Friday, July 13, 2007

Long Bay, Bahamas

0 nm
Wind: E-SE 10-15 knots, gusting to 20 (???) at midday

Do you know how much the uber-hip French vacationers pay per person for a week at Club Med Columbus Isle? $3500. That’s $7000 for two. I have a tendency to be too frank about our financial situation (I see no logic behind the American reticence about finances), but I will say that that is enough to fund our lifestyle for a full year. Believe it or not.

Still, we manage to live like Club Med vacationers. We’ve always shaken our heads in disbelief about it. Back on the trail days, we used to say our motto was, “Our life is your vacation,” and it holds true. Somehow, living out of a tarp, carrying around our belongings on our backs, and eating Liptons and ramen for months on end allowed us to afford a gourmet dinner at a miniscule French bistro we discovered in the heart of the high desert on the Pacific Crest Trail, with a jazz pianist tinkling the keys in the corner and a steak so good Karl called it “meat candy.” When we were biking, camping in the briars and human feces off of roadside rest stops, we discovered that we could wander into deluxe Napa Valley wineries and taste the best artisanal wines the US has to offer. When we needed to shower, we were given ridiculously low rates at a oceanfront Mendocino County resort, with in-room champagne, cheese, and an ocean view hot tub.

It’s ridiculous. We’re paupers. We shouldn’t be able to do what we do, but still we do. Today, for instance: Karl thought he spotted our friend Jason, the Club Med chef, on the beach, so he decided to row over to the San Salvador pavilion. I took a long swim, exploring the vast gardens of fan coral on the reef and stalking giant grouper in their shady holes. I ended up swimming all the way to shore (600 yards!) to meet Karl and the gang of Club Med folk on the beach, cooking up a storm on the day off. Jason wasn’t there, but we met another crew of people from the kitchen, who had brought out a case of lobster tails, probably twenty pounds of steak, and foie gras. These were guys who spend ten hours a day cooking the best food money can buy for French people, and here they were, cooking a feast for themselves on a giant charcoal grill, beach-side.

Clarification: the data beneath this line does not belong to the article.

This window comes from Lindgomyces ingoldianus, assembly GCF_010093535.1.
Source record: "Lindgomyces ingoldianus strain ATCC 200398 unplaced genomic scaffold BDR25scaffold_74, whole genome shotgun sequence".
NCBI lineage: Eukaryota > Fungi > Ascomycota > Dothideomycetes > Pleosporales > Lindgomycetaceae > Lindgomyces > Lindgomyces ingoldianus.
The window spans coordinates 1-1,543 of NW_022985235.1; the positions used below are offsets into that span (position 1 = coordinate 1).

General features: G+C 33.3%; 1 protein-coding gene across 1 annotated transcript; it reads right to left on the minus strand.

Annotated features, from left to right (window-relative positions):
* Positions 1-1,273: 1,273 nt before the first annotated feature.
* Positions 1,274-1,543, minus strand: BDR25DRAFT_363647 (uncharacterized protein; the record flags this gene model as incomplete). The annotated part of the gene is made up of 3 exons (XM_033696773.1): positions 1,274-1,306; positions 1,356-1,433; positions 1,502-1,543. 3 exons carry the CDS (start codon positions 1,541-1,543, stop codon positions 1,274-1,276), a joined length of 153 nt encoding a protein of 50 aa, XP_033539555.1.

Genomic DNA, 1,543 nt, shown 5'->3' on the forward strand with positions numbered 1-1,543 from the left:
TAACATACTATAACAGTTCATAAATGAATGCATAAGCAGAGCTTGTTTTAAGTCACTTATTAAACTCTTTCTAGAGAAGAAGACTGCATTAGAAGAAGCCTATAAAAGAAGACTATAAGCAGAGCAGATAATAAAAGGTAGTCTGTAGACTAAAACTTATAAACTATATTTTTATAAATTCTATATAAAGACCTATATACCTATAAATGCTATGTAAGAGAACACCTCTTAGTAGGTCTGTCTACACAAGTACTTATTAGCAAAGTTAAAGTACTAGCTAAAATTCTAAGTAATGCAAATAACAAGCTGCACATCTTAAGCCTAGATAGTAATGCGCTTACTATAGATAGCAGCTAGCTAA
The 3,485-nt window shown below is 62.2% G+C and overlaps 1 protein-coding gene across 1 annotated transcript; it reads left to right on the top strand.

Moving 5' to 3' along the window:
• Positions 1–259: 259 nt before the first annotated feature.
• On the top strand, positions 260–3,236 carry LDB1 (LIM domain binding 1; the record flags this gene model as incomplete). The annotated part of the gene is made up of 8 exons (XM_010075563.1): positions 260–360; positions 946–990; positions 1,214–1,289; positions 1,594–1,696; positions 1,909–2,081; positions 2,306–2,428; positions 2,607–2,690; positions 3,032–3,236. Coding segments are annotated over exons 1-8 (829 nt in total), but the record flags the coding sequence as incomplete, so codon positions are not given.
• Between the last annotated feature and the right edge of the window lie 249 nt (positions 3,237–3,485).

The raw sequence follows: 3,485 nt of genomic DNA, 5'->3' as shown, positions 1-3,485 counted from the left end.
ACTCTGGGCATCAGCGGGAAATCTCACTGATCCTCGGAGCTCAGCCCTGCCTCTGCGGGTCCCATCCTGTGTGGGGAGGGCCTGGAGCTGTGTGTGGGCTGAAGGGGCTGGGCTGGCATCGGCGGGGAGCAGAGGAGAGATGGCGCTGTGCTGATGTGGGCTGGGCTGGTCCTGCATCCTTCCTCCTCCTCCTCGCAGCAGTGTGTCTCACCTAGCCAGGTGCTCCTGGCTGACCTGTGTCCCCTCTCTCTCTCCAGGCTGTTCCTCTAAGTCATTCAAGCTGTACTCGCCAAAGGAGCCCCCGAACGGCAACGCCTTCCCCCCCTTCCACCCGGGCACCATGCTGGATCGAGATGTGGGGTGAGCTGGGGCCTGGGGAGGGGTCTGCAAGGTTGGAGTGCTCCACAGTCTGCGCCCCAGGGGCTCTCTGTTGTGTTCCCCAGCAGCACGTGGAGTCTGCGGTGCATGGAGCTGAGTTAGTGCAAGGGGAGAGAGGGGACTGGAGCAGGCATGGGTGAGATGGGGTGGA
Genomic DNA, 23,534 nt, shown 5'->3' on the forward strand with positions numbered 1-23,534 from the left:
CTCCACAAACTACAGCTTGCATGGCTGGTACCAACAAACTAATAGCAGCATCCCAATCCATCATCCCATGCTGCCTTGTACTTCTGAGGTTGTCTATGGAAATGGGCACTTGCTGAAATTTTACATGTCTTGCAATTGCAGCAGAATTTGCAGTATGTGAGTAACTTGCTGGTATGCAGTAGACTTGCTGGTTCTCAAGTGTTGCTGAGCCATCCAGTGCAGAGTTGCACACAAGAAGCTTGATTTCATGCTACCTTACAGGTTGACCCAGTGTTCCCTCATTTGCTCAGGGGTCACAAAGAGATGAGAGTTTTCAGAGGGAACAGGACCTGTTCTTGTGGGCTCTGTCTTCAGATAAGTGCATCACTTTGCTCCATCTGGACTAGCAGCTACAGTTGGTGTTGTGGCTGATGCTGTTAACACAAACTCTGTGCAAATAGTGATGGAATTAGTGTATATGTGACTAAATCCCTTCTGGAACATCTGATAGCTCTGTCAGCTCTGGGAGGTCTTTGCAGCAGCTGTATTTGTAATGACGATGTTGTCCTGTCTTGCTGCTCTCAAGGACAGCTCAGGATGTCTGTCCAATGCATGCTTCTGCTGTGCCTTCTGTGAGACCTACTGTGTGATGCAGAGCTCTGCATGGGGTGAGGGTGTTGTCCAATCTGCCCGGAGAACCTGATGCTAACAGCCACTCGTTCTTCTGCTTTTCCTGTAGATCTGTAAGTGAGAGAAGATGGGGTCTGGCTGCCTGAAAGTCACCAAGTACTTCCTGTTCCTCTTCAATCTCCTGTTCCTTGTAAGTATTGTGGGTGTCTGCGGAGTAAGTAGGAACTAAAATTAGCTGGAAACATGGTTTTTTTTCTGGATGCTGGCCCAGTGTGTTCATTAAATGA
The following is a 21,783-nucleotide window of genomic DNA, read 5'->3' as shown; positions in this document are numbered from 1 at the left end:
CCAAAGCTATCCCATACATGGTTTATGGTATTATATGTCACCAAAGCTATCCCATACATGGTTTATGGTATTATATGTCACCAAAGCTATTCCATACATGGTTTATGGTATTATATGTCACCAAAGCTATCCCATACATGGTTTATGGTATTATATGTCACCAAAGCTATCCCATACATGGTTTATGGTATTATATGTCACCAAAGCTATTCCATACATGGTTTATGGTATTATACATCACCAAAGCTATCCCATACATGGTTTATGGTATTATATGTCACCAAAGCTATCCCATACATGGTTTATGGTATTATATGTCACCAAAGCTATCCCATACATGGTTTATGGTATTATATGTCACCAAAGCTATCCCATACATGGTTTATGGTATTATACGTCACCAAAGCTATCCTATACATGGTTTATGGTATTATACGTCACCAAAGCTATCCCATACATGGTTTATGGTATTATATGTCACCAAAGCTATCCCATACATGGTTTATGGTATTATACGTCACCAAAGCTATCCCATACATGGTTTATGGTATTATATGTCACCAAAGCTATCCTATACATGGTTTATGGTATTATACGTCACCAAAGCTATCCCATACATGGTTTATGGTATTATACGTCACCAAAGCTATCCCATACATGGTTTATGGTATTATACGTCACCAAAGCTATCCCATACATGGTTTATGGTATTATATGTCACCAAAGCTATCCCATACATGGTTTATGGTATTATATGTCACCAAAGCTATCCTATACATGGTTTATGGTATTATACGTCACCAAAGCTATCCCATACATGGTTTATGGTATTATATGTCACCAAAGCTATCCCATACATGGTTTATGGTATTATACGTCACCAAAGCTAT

They invited us to join them, astounding us, and served us an unbelievable repast: jumbo shrimp charred on the grill with garlic and lime, steak as tender and rare as any I’ve eaten, grilled tomatoes, lobster tails grilled with olive oil and fresh tarragon, and Bahamian lobster salad with hot peppers and about a dozen limes. It was as good a meal as I’ve eaten ever, relished on the perfect white beach with the sun going down. We were enjoying better than what the Club Med folk do without having paid a cent. Better than Club Med--even they don’t get a private feast, prepared oceanside by three gourmet chefs.

They told us that they didn’t want to take any food back to the resort and that we could have whatever was left, so I thought that we might end up with the loaf of bread they had sitting there and some hot dogs. Instead, they gave us the half of the case of lobsters that were left, about eight pounds of steak, and untouched box of about 100 gourmet hot dogs. It was far, far too much food for us, especially without ice, so we gave half of it away to our Bahamian friend David, who had joined the party after dark. Still, though, in our icebox right now we have more steak than we’ve ever had on the boat, about fifteen lobster tails, and more hot dogs than we’re going to be able to eat.

It’s like a gift from God. I wondered when the next time was that we were even going to be able to afford fresh meat, and here it is, a gift. We must be doing something right.

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